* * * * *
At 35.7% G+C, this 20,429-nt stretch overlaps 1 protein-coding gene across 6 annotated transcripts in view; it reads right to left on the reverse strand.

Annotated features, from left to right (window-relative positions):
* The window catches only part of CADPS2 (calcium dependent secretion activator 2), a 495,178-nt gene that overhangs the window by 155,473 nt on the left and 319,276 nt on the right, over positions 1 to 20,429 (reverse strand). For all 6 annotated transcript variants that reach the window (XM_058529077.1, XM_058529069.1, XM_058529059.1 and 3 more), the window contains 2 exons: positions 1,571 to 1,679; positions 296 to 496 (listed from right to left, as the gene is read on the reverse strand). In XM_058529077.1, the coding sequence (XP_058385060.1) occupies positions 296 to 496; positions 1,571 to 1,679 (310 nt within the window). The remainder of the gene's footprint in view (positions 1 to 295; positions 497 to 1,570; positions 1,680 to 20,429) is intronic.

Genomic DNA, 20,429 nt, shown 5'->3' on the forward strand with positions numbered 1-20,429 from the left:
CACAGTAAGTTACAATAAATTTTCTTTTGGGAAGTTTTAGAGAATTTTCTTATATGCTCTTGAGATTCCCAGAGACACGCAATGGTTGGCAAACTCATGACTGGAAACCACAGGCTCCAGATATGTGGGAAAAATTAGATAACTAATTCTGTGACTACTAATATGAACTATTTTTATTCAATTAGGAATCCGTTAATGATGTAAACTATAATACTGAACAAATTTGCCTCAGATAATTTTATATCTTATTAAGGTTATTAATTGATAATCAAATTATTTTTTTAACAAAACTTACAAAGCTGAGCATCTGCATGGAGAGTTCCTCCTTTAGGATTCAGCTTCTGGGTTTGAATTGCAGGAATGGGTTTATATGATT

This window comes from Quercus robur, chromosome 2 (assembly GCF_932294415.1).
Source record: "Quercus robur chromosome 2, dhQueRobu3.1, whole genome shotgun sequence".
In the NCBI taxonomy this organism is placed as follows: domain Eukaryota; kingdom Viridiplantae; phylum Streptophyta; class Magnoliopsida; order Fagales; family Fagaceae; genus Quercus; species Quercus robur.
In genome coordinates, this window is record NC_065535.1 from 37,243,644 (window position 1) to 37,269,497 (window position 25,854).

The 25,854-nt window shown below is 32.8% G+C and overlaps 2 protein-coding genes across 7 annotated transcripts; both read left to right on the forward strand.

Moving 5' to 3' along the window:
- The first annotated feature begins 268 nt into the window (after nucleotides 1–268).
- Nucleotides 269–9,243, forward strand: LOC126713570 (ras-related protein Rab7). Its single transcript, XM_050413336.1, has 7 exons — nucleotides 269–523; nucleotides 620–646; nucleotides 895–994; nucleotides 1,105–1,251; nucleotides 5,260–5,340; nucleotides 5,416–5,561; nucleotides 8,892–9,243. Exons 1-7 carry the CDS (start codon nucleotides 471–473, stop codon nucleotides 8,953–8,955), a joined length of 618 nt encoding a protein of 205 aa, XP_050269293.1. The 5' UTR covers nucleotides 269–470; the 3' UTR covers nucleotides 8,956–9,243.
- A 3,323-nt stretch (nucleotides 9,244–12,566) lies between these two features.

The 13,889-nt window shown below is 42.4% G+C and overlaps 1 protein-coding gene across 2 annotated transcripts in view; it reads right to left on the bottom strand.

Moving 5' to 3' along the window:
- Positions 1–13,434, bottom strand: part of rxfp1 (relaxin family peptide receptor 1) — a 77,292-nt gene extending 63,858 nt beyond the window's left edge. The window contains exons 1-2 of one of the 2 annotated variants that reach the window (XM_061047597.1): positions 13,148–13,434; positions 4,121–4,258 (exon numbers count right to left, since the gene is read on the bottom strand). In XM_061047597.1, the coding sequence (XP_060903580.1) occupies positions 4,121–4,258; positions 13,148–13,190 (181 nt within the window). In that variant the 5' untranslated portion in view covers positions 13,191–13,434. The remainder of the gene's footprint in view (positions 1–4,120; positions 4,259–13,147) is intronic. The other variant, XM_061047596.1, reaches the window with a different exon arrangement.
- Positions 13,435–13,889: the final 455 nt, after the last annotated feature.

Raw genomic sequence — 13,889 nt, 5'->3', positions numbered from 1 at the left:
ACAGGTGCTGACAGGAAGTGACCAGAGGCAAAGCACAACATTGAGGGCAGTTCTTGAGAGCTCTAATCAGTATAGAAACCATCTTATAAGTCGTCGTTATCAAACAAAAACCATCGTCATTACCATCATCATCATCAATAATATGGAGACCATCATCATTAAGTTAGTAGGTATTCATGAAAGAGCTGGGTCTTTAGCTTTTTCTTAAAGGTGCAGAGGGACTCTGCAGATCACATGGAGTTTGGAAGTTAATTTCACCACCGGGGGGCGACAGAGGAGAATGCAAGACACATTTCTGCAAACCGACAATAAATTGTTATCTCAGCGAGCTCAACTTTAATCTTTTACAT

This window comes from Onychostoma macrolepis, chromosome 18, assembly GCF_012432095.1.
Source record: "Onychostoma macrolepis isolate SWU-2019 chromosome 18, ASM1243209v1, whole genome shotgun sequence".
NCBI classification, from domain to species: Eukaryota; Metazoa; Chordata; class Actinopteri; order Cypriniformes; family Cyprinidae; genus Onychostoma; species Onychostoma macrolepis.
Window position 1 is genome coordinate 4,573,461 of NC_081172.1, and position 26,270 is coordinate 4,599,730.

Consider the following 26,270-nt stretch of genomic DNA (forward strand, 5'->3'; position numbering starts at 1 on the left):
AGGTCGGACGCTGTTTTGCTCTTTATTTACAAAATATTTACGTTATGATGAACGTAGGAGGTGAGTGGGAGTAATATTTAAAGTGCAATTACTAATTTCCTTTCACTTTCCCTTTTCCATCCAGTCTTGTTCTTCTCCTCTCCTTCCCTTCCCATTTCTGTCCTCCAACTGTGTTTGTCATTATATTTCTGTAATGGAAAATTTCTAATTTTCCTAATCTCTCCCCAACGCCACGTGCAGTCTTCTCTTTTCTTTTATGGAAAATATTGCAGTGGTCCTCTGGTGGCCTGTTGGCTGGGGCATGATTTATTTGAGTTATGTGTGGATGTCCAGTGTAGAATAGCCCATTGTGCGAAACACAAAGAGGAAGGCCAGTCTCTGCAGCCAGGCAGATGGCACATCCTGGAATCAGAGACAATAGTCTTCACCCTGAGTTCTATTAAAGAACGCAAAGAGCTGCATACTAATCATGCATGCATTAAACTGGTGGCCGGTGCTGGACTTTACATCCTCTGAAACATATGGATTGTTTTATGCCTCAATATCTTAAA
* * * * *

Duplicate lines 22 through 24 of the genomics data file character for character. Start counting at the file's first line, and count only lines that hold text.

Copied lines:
Source record: "Onychostoma macrolepis isolate SWU-2019 chromosome 18, ASM1243209v1, whole genome shotgun sequence".
NCBI classification, from domain to species: Eukaryota; Metazoa; Chordata; class Actinopteri; order Cypriniformes; family Cyprinidae; genus Onychostoma; species Onychostoma macrolepis.
Window position 1 is genome coordinate 4,573,461 of NC_081172.1, and position 26,270 is coordinate 4,599,730.